Nerdist Writers Panel
. A new show, part of Chris Hardwick's growing Nerdist family of podcasts, this one is Ben Blacker hosting a round-table discussion with TV writers. The life of a TV writer is so different from that of novelist that I have found this new podcast very interesting. There is not a large focus on technique here, but instead on the TV industry itself, how to break into it, what the "writers' room" is like on a TV show, those sorts of topics.

Friday, August 26, 2011

Books 56 & 57

Left Behind: The Kids, books #19 & 20, by Jerry B. Jenkins and Tim LaHaye (and Chris Fabry). Paperback.

I picked up this series years ago, after knocking out the entire run of the "adult" version of the series, including the prequels. There were some low points in those books (any 3-book concept stretched to 12+ will have low points, lots of low points), but some of the characters intrigued me. And I'm a completist, so I just kept reading them.

Somewhere along the line, I picked up these, the J/YA versions of the Left behind series. I must have started before I realized there were 40 books in the kid series. At least they're pretty short, and they are certainly quick reads.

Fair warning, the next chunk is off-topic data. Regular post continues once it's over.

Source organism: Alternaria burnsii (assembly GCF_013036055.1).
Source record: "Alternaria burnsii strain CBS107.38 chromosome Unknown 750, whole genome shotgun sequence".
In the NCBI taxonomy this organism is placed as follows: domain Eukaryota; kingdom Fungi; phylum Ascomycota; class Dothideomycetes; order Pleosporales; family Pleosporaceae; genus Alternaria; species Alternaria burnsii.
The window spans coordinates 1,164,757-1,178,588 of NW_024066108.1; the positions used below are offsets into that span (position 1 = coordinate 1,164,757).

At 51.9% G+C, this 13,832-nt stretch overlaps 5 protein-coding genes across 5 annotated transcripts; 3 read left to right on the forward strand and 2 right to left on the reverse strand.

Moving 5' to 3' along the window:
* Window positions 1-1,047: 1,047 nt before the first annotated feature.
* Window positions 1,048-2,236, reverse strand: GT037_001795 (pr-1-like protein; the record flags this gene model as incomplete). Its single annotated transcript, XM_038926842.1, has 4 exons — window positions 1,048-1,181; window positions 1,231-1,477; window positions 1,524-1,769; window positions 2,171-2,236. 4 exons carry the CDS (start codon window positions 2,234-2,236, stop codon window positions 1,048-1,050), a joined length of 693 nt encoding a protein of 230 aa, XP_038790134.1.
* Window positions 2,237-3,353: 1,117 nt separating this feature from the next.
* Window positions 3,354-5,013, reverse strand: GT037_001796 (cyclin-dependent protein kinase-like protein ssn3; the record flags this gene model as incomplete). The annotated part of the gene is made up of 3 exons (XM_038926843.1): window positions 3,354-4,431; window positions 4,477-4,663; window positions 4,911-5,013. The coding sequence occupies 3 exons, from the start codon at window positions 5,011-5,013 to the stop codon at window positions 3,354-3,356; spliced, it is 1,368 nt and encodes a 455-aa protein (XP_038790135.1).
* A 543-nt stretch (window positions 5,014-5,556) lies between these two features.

Christian fiction often falls short in terms of subtlety and nuance, and the theme is considered more important than literary value. When you add the J/YA vibe on top of that, what is left is pretty simplistic. And that's what these books are.

That being said, the books have some strengths. Chris Fabry (the actual writer of the series, not credited until book 8 or so) writes clear prose, and the action certainly moves along at a nice pace. The books are quick reads, pretty short and fast-paced. And there is some skill in weaving in the chronology/events of the adult series into this series.

I'll pick up the next couple in the series over the Winter, and continue on valianty until I finish.

Wednesday, August 24, 2011

Book #55

Captain America: Winter Soldier, Ultimate Collection, by Ed Brubaker, et. al. Graphic Novel.

If you liked the recent Captain America movie, this is the place to go next. Not a sequel, but this story takes place in the same universe as the movie, and is a great "jumping on" point into the world of Cap's comics.